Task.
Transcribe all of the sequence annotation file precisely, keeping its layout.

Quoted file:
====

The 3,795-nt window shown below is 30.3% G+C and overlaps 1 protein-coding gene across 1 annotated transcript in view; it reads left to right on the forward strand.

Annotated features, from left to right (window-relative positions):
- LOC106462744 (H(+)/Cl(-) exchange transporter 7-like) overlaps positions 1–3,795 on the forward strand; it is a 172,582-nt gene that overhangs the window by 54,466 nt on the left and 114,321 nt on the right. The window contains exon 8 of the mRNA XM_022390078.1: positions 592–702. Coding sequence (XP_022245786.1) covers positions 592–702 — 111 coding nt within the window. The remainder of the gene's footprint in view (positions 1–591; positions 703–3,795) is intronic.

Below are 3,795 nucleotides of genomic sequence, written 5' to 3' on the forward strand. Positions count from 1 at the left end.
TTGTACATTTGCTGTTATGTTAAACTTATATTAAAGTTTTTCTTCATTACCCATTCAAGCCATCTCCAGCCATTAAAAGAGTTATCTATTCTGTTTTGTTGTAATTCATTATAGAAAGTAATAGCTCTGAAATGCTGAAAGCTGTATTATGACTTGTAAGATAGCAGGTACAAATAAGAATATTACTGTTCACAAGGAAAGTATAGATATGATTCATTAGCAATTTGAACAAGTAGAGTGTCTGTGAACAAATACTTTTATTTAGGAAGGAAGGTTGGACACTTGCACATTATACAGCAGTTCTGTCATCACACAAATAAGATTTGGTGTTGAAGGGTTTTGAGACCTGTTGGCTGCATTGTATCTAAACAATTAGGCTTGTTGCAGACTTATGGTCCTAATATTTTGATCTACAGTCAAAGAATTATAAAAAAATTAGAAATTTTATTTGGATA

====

The 3,795-nt window shown below is 30.3% G+C and overlaps 1 protein-coding gene across 1 annotated transcript in view; it reads left to right on the forward strand.

Annotated features, from left to right (window-relative positions):
- LOC106462744 (H(+)/Cl(-) exchange transporter 7-like) overlaps positions 1–3,795 on the forward strand; it is a 172,582-nt gene that overhangs the window by 54,466 nt on the left and 114,321 nt on the right. The window contains exon 8 of the mRNA XM_022390078.1: positions 592–702. Coding sequence (XP_022245786.1) covers positions 592–702 — 111 coding nt within the window. The remainder of the gene's footprint in view (positions 1–591; positions 703–3,795) is intronic.

Below are 3,795 nucleotides of genomic sequence, written 5' to 3' on the forward strand. Positions count from 1 at the left end.
TTGTACATTTGCTGTTATGTTAAACTTATATTAAAGTTTTTCTTCATTACCCATTCAAGCCATCTCCAGCCATTAAAAGAGTTATCTATTCTGTTTTGTTGTAATTCATTATAGAAAGTAATAGCTCTGAAATGCTGAAAGCTGTATTATGACTTGTAAGATAGCAGGTACAAATAAGAATATTACTGTTCACAAGGAAAGTATAGATATGATTCATTAGCAATTTGAACAAGTAGAGTGTCTGTGAACAAATACTTTTATTTAGGAAGGAAGGTTGGACACTTGCACATTATACAGCAGTTCTGTCATCACACAAATAAGATTTGGTGTTGAAGGGTTTTGAGACCTGTTGGCTGCATTGTATCTAAACAATTAGGCTTGTTGCAGACTTATGGTCCTAATATTTTGATCTACAGTCAAAGAATTATAAAAAAATTAGAAATTTTATTTGGATA